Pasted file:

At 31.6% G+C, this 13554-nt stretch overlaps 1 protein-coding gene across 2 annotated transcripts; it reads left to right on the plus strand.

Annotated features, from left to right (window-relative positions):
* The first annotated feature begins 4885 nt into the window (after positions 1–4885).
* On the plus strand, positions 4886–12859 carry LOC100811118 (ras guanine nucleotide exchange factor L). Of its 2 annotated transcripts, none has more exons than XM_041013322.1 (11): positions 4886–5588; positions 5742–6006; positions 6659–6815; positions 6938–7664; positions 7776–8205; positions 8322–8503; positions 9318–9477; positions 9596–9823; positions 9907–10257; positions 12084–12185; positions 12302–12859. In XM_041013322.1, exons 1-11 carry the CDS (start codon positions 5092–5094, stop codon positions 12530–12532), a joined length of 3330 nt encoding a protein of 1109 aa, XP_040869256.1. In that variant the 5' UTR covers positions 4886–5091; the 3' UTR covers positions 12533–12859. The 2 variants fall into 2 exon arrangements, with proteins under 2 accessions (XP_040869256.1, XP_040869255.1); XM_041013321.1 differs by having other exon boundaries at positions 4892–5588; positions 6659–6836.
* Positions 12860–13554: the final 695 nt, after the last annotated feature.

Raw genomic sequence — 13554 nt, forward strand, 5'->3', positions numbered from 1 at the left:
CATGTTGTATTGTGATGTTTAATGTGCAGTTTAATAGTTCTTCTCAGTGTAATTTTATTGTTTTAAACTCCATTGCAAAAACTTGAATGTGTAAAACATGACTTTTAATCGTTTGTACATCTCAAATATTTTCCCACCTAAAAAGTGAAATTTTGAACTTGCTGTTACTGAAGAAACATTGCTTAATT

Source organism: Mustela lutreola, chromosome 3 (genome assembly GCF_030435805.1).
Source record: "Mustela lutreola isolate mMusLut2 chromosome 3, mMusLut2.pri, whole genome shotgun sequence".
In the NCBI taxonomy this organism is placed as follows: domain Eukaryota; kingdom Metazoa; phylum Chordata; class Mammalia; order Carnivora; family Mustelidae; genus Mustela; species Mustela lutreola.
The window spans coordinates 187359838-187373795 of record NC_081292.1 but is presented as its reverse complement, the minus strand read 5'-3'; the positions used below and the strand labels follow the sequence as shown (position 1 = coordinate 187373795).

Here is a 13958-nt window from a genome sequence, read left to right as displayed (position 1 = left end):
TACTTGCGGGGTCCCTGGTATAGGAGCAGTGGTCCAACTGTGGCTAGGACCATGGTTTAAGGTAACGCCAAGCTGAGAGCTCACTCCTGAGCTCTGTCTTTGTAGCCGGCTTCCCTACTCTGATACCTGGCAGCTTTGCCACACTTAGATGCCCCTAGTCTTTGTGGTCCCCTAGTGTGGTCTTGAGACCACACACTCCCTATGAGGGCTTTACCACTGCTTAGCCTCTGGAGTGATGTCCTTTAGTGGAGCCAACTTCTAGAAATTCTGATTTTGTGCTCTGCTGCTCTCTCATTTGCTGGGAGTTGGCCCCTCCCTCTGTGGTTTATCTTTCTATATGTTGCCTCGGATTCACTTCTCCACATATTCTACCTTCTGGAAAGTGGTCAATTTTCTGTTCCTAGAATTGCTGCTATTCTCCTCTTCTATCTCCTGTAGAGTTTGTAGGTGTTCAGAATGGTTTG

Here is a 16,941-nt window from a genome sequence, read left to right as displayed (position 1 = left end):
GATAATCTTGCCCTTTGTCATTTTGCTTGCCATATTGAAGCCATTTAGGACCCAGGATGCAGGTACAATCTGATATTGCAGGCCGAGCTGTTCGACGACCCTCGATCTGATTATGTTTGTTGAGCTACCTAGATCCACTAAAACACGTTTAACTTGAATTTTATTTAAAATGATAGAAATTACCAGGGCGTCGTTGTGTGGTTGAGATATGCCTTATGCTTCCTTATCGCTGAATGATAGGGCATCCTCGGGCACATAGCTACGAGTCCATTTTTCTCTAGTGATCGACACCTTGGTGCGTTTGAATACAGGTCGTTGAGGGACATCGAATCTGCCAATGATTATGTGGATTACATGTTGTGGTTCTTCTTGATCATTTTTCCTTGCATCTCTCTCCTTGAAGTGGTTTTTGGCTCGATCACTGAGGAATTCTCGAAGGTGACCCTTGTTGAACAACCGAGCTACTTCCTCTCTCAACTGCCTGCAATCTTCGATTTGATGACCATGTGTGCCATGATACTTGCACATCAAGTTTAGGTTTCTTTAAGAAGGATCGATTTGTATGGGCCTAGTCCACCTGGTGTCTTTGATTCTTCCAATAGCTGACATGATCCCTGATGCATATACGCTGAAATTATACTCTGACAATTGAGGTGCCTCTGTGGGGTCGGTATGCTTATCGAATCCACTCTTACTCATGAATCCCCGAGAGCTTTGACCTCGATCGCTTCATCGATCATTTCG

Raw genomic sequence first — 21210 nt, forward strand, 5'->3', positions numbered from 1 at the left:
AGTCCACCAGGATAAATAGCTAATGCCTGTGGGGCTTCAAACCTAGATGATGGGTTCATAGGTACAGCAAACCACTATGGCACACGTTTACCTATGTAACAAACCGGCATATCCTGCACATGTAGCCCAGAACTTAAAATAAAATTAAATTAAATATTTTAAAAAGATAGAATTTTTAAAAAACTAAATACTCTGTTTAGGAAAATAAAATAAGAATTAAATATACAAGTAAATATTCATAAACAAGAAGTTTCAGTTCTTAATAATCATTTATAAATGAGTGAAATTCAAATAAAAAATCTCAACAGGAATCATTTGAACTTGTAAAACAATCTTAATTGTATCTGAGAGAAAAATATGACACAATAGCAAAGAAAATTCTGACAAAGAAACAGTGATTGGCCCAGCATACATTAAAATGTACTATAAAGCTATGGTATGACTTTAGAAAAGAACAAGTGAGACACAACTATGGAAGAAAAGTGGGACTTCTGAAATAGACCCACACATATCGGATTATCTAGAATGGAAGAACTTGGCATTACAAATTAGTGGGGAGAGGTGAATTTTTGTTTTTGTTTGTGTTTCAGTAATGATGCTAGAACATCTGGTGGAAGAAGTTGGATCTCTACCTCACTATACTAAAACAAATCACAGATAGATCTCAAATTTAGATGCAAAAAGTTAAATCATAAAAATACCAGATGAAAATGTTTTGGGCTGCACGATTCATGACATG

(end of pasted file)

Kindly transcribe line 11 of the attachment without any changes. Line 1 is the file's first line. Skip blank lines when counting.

The window spans coordinates 187359838-187373795 of record NC_081292.1 but is presented as its reverse complement, the minus strand read 5'-3'; the positions used below and the strand labels follow the sequence as shown (position 1 = coordinate 187373795).